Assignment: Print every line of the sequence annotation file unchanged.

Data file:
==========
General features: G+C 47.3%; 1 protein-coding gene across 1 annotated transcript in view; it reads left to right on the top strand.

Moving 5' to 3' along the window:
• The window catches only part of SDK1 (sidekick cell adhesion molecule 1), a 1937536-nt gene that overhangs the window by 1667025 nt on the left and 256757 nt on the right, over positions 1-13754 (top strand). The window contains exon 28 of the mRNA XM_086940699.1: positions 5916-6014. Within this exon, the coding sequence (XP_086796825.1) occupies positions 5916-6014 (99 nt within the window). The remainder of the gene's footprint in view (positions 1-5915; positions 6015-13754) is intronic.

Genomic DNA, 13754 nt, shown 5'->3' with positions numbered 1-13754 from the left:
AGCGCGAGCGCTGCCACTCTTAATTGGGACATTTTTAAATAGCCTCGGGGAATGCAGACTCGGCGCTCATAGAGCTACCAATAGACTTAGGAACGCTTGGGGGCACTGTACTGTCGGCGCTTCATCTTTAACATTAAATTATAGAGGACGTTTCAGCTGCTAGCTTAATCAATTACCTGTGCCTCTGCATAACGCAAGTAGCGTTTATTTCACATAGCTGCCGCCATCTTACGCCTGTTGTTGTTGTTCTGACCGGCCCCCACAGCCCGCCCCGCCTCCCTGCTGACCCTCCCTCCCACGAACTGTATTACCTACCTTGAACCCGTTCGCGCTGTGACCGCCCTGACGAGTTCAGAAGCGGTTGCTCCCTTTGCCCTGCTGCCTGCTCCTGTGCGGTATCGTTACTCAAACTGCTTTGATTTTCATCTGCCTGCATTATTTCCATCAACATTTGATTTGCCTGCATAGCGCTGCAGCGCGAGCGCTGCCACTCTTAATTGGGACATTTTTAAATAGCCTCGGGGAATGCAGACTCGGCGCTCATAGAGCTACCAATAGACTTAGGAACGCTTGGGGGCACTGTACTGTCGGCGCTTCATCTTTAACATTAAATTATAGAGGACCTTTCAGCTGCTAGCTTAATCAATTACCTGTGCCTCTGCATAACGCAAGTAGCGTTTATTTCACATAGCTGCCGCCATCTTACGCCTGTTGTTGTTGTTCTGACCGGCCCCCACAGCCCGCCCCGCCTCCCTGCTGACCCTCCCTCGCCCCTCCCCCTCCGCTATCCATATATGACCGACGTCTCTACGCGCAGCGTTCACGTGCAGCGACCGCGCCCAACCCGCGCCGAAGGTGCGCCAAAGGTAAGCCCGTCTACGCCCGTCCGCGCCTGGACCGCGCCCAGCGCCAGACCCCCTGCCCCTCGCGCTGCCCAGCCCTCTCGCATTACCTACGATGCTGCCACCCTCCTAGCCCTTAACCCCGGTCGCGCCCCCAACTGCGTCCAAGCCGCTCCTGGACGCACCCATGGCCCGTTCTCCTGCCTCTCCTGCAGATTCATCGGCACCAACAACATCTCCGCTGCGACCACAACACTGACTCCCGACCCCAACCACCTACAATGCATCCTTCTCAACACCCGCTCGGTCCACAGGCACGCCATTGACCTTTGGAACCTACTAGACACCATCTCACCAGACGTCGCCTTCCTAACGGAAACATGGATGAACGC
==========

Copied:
General features: G+C 47.3%; 1 protein-coding gene across 1 annotated transcript in view; it reads left to right on the top strand.

Moving 5' to 3' along the window:
• The window catches only part of SDK1 (sidekick cell adhesion molecule 1), a 1937536-nt gene that overhangs the window by 1667025 nt on the left and 256757 nt on the right, over positions 1-13754 (top strand). The window contains exon 28 of the mRNA XM_086940699.1: positions 5916-6014. Within this exon, the coding sequence (XP_086796825.1) occupies positions 5916-6014 (99 nt within the window). The remainder of the gene's footprint in view (positions 1-5915; positions 6015-13754) is intronic.

Genomic DNA, 13754 nt, shown 5'->3' with positions numbered 1-13754 from the left:
AGCGCGAGCGCTGCCACTCTTAATTGGGACATTTTTAAATAGCCTCGGGGAATGCAGACTCGGCGCTCATAGAGCTACCAATAGACTTAGGAACGCTTGGGGGCACTGTACTGTCGGCGCTTCATCTTTAACATTAAATTATAGAGGACGTTTCAGCTGCTAGCTTAATCAATTACCTGTGCCTCTGCATAACGCAAGTAGCGTTTATTTCACATAGCTGCCGCCATCTTACGCCTGTTGTTGTTGTTCTGACCGGCCCCCACAGCCCGCCCCGCCTCCCTGCTGACCCTCCCTCCCACGAACTGTATTACCTACCTTGAACCCGTTCGCGCTGTGACCGCCCTGACGAGTTCAGAAGCGGTTGCTCCCTTTGCCCTGCTGCCTGCTCCTGTGCGGTATCGTTACTCAAACTGCTTTGATTTTCATCTGCCTGCATTATTTCCATCAACATTTGATTTGCCTGCATAGCGCTGCAGCGCGAGCGCTGCCACTCTTAATTGGGACATTTTTAAATAGCCTCGGGGAATGCAGACTCGGCGCTCATAGAGCTACCAATAGACTTAGGAACGCTTGGGGGCACTGTACTGTCGGCGCTTCATCTTTAACATTAAATTATAGAGGACCTTTCAGCTGCTAGCTTAATCAATTACCTGTGCCTCTGCATAACGCAAGTAGCGTTTATTTCACATAGCTGCCGCCATCTTACGCCTGTTGTTGTTGTTCTGACCGGCCCCCACAGCCCGCCCCGCCTCCCTGCTGACCCTCCCTCGCCCCTCCCCCTCCGCTATCCATATATGACCGACGTCTCTACGCGCAGCGTTCACGTGCAGCGACCGCGCCCAACCCGCGCCGAAGGTGCGCCAAAGGTAAGCCCGTCTACGCCCGTCCGCGCCTGGACCGCGCCCAGCGCCAGACCCCCTGCCCCTCGCGCTGCCCAGCCCTCTCGCATTACCTACGATGCTGCCACCCTCCTAGCCCTTAACCCCGGTCGCGCCCCCAACTGCGTCCAAGCCGCTCCTGGACGCACCCATGGCCCGTTCTCCTGCCTCTCCTGCAGATTCATCGGCACCAACAACATCTCCGCTGCGACCACAACACTGACTCCCGACCCCAACCACCTACAATGCATCCTTCTCAACACCCGCTCGGTCCACAGGCACGCCATTGACCTTTGGAACCTACTAGACACCATCTCACCAGACGTCGCCTTCCTAACGGAAACATGGATGAACGC